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A joint panel of the state House Finance and State Government committees has kick-started the Legislature’s discussion of pension reform. Gov. Corbett has highlighted the issue as the number one legislative priority this fall, and the opening salvo of what’s expected to be a protracted debate began this week, as lawmakers tried to wrap their heads around the complicated mess of problems plaguing the state’s pension system, like a down economy and shortsighted underfunding.
Most of the testimony revolved around proposals to switch state and public school employees to a 401(k)-style retirement plan, in which it’s their contribution that is locked into place, instead of their benefit.
Andy Biggs, a scholar with the conservative American Enterprise Institute, said he favors defined contribution plans because they don’t hang the funding of a pension on an optimistic view of the economy or a political decision.
“These are interactions,” said Biggs. “So, the economic and financial factors, and the funding rules, and human nature – and human nature is, if you can take a vacation from funding, you will do that.”
Testimony from a liberal-leaning group argued that switching to defined contribution plans could pinch the pocketbooks of public employees. Steve Herzenberg, director of the Keystone Research Center, said such a plan costs more to manage. He did acknowledge that it ultimately saves employers money – that’s why it’s the favored retirement plan of private companies, he said. But he warned that public workers without any education beyond high school will be the most vulnerable to drastic reductions in retirement benefits under a change in their retirement plans.
“You’ve taken the once place in our economy where food service workers and bus drivers and school secretaries can have a secure retirement – you’ve denied them that opportunity and you’ve transferred the money to financial services firms,” said Herzenberg. Later, he did agree with the sponsor of a bill to switch the public pension plans that the proposed rates of contributions by both the employer and employees would result in a decent retirement for the employee.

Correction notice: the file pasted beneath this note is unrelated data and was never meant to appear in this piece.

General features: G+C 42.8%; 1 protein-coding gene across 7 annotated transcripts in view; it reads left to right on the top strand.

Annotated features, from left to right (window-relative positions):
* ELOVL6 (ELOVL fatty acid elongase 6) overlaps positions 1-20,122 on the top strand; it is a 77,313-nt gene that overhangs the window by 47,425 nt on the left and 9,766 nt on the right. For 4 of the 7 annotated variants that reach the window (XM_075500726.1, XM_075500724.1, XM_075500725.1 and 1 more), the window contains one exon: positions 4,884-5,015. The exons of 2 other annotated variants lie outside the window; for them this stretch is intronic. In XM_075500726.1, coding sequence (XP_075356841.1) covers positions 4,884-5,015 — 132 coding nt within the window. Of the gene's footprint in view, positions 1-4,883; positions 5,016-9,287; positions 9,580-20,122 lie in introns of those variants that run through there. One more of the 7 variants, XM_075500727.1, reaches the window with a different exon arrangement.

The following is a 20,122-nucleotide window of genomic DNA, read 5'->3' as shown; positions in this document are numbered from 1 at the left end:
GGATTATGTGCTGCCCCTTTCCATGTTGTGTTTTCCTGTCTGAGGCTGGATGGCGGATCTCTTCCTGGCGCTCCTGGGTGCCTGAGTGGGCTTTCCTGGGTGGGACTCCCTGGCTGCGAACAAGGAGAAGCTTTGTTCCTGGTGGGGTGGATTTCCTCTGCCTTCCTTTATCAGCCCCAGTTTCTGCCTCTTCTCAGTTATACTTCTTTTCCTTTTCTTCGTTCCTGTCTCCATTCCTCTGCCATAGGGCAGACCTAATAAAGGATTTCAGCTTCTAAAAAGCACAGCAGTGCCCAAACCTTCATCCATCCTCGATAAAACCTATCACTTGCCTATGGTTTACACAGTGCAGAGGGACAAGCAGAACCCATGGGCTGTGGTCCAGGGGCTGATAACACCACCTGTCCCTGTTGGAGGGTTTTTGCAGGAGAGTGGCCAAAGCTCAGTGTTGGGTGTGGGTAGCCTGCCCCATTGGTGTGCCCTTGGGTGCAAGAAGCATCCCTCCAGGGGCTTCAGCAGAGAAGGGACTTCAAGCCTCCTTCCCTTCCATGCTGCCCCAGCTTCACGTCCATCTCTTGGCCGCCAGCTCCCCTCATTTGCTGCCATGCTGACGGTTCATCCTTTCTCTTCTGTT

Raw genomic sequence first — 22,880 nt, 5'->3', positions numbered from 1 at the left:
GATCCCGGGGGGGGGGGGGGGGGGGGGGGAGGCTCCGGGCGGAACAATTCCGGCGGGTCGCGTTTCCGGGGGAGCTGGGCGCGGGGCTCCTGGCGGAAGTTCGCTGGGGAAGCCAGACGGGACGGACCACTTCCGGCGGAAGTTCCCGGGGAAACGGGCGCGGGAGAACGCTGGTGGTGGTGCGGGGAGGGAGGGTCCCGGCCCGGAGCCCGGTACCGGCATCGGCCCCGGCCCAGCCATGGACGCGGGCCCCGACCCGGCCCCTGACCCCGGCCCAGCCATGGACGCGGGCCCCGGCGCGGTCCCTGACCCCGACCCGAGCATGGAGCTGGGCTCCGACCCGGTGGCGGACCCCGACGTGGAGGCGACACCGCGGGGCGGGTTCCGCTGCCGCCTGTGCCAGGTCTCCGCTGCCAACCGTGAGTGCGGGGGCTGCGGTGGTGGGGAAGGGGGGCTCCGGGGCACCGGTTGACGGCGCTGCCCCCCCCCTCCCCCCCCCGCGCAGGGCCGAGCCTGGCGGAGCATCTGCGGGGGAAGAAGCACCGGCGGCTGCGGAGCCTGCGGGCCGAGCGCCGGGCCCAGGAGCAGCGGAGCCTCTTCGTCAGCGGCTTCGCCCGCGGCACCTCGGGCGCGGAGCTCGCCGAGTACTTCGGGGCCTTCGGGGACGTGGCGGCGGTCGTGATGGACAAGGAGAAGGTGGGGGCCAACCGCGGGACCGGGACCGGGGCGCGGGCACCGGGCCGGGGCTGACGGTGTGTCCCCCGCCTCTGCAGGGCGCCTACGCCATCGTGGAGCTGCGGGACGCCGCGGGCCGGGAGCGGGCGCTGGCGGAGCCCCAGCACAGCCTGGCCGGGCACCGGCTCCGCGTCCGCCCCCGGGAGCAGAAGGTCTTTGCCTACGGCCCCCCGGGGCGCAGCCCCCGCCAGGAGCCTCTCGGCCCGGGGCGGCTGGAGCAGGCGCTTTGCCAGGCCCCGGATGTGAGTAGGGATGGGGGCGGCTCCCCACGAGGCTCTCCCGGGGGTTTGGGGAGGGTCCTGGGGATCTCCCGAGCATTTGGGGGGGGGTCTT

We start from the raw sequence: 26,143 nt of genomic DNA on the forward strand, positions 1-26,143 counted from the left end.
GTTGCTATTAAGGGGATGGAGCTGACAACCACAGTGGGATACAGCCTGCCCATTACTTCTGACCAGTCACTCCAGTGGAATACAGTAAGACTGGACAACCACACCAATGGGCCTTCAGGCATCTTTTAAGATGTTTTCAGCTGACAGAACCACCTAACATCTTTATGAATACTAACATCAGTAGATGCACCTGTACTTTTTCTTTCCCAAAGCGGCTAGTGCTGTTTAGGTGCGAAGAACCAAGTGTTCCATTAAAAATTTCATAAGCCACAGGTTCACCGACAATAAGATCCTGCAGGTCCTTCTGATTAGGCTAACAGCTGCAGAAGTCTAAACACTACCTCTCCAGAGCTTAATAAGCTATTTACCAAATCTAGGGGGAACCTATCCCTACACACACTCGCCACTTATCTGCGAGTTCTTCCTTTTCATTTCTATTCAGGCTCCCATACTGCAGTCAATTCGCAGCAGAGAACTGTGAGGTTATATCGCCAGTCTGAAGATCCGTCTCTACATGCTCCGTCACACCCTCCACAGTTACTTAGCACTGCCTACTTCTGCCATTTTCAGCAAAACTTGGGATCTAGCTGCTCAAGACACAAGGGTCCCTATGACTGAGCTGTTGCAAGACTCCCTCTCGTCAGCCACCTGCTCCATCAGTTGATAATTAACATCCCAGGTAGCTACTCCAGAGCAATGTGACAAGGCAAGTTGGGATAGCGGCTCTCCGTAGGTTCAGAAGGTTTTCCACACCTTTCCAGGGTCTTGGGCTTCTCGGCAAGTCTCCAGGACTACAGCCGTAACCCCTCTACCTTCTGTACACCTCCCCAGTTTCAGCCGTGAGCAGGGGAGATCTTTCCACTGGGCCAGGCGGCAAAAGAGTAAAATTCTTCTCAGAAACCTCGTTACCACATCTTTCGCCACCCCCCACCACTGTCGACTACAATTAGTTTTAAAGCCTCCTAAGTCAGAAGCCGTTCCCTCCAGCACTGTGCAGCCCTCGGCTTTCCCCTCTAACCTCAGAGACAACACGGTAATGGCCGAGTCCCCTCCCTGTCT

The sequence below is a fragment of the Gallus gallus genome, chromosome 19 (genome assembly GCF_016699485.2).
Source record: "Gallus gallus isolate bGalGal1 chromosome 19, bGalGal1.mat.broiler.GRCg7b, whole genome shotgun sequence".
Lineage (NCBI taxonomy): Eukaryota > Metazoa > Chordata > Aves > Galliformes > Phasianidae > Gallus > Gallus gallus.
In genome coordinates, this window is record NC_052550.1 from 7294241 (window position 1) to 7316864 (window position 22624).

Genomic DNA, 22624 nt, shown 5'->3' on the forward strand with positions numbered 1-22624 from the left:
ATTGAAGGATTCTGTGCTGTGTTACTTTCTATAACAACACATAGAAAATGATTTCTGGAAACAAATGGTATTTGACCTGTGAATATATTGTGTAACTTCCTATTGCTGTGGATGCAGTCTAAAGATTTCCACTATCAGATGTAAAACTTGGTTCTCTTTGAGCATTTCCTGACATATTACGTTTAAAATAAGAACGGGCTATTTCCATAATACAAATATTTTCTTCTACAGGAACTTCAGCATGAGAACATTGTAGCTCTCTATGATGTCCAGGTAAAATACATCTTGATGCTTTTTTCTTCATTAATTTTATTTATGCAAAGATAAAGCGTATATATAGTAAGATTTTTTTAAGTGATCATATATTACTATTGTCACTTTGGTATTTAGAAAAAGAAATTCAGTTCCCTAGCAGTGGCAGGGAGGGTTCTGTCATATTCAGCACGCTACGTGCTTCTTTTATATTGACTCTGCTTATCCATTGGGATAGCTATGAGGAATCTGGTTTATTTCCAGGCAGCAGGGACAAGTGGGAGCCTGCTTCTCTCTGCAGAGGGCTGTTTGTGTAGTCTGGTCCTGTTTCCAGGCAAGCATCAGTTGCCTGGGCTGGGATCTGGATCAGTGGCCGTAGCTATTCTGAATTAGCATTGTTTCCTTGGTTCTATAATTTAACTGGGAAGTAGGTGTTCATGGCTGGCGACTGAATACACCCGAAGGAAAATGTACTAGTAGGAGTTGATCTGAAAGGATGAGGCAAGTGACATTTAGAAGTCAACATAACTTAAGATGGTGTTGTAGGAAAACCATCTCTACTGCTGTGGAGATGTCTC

Herzenberg’s concerns were echoed by House Finance Committee’s ranking Democrat, Phyllis Mundy (D-Luzerne), who said the discussion of pension reform has been marked by a lack of empathy for the people most affected by it – state and public school workers.
“Their retirement security, their level of income in retirement,” Mundy said. “And if people have no money to spend, whether it’s in retirement or as employees, that affects the economy because there are no goods and services being purchased.”
But the House State Government Committee’s Republican chairman, Daryl Metcalfe (R-Butler) said his empathy is for the people who have to foot the bill for the pension plans. “I’m looking out for their interest, for the taxpayer’s interest,” said Metcalfe. “They’re being asked to pay too much to receive far too little.”